Naarm Melbourne / Writer


I was born with one elbow sticking up. I was born at low tide, feet pricked by mangrove roots. I was born in a dimly lit grocery store. I was born on a clean-hot afternoon when beetles crust the leaves, iridescent glistening.

It's ten years ago, mum's front yard with the only other oak tree. It's dying.

A mound and a hollow make a grave.
Bricks lie like bodies —
All wiry fur
Rigor mortis rigid.
A carefully placed return to earth.
Interrupted by digging digging digging.
To bury or uncover panic rises in the back of my throat -
Acid bile bittered by grief.
Under the lip of soil I can see they are still awake.
Revulsion clouds my vision as I reach in, but I know
What must be done, must be done.
Dependent, they need me.
Caring for pain might bring relief without closure.
May I alleviate but not restore.
I pour water into thirsty soil, thirsty mouths.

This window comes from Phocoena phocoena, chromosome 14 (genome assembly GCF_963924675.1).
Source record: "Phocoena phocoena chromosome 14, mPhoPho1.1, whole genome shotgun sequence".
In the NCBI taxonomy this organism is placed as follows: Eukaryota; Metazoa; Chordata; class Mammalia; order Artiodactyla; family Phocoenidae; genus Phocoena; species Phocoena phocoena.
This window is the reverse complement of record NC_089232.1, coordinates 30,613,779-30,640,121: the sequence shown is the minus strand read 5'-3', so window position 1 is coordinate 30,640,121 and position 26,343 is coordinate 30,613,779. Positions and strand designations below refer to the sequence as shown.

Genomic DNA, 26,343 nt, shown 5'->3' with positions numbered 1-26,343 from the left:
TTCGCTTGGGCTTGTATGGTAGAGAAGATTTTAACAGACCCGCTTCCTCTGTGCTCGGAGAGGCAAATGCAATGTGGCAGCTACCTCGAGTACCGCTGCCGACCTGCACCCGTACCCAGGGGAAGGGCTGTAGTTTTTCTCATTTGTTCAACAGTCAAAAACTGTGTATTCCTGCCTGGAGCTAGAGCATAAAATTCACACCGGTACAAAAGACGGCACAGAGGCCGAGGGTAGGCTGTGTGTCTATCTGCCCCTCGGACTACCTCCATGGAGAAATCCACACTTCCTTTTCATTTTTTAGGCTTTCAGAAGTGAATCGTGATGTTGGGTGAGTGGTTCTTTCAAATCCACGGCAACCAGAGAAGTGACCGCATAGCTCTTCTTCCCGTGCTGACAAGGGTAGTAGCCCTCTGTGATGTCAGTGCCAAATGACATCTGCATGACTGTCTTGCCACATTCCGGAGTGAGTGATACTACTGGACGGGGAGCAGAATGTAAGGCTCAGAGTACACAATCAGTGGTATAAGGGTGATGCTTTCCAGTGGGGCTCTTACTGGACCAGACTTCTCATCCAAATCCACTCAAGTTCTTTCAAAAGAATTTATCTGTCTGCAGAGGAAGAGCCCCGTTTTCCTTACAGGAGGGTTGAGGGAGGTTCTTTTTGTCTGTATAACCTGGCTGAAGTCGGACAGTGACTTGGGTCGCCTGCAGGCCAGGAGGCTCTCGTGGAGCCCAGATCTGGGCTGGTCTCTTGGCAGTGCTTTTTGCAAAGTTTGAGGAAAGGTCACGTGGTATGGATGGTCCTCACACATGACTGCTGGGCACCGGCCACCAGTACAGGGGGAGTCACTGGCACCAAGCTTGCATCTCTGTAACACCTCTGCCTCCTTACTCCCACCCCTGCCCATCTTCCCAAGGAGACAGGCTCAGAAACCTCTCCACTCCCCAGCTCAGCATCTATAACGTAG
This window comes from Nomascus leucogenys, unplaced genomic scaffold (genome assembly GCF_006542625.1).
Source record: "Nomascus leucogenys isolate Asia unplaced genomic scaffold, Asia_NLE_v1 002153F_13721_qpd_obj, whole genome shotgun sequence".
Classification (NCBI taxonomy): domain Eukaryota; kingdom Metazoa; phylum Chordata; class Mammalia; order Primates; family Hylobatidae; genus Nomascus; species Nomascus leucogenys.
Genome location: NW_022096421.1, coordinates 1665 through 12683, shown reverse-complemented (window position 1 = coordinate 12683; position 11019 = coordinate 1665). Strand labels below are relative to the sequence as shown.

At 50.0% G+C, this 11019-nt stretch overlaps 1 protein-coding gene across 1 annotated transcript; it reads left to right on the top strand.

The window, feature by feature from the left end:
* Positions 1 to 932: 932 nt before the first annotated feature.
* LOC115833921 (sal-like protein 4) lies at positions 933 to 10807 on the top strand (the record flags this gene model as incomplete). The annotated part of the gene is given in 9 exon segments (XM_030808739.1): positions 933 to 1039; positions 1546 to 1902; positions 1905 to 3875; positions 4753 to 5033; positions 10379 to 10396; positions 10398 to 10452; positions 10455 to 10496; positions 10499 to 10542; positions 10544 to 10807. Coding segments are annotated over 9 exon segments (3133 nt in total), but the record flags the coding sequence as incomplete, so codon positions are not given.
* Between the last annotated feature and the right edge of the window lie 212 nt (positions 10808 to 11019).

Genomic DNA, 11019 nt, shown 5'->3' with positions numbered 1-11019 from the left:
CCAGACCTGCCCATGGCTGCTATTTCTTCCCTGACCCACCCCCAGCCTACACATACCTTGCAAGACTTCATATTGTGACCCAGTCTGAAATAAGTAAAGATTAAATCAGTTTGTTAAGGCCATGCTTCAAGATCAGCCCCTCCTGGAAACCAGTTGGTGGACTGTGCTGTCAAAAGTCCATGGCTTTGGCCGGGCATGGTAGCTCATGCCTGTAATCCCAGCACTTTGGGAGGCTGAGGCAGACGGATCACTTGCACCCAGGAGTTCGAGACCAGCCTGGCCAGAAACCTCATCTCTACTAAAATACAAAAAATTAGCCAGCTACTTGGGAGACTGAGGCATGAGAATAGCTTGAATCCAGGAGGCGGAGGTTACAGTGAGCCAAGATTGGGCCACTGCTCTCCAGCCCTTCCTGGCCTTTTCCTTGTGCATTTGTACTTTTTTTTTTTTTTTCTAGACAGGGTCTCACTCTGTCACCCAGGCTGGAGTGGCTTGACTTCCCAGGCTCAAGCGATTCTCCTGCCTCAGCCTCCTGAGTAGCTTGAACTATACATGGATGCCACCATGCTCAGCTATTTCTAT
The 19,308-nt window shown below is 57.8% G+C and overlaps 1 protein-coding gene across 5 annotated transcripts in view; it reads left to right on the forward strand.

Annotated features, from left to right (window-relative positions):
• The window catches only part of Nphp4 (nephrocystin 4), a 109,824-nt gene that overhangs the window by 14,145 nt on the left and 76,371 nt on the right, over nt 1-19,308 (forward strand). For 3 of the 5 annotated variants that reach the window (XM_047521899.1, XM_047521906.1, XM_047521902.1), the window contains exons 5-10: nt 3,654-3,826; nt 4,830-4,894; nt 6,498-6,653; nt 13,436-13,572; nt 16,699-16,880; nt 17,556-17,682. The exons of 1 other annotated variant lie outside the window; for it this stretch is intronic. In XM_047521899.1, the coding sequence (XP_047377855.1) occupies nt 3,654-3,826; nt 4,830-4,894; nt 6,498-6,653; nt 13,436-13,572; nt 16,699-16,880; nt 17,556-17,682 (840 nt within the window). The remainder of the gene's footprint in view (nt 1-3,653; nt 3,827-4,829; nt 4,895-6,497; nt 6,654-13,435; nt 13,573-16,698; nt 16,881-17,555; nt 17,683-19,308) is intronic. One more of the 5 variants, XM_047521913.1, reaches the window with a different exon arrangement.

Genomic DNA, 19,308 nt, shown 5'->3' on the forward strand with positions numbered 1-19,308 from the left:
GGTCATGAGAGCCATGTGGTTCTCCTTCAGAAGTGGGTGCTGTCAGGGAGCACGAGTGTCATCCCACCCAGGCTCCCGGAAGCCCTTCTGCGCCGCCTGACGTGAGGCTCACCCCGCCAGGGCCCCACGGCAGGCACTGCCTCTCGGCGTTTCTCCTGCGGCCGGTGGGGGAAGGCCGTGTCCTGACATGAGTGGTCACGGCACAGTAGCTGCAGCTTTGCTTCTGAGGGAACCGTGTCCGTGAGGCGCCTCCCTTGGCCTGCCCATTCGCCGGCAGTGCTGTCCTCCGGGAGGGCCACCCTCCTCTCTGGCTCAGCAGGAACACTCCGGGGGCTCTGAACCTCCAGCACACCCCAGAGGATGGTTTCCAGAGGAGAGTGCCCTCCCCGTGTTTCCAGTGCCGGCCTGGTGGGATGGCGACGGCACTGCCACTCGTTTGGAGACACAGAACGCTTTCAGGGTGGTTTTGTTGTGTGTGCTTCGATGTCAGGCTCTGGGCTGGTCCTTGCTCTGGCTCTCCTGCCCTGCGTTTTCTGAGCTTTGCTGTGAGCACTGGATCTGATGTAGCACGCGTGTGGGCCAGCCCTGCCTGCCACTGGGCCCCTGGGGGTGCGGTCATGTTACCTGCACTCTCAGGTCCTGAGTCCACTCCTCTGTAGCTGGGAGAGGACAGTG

I weep and wait.
When it is time, I push them deeper
Gently replacing their soil tomb.
I cry for the memory of my grandmothers able hands
For languages lost
For souls returned.


I was waist deep in salty water.
Your faces visited me there, your bodies stayed away. I feel a sense of lingering loss, of acceptance and hope. This must be done to continue the journey forward-inward.
Your surface is flat.
My feet remained the way I had always known them to be.
His feet were made for swimming and fishing. Like my fathers.
I did not want you to see, in case you thought differently of me. So I hid.
But I wished I could explain it to you just the same.


© Neptune and Manisha Anjali

© Neptune and Manisha Anjali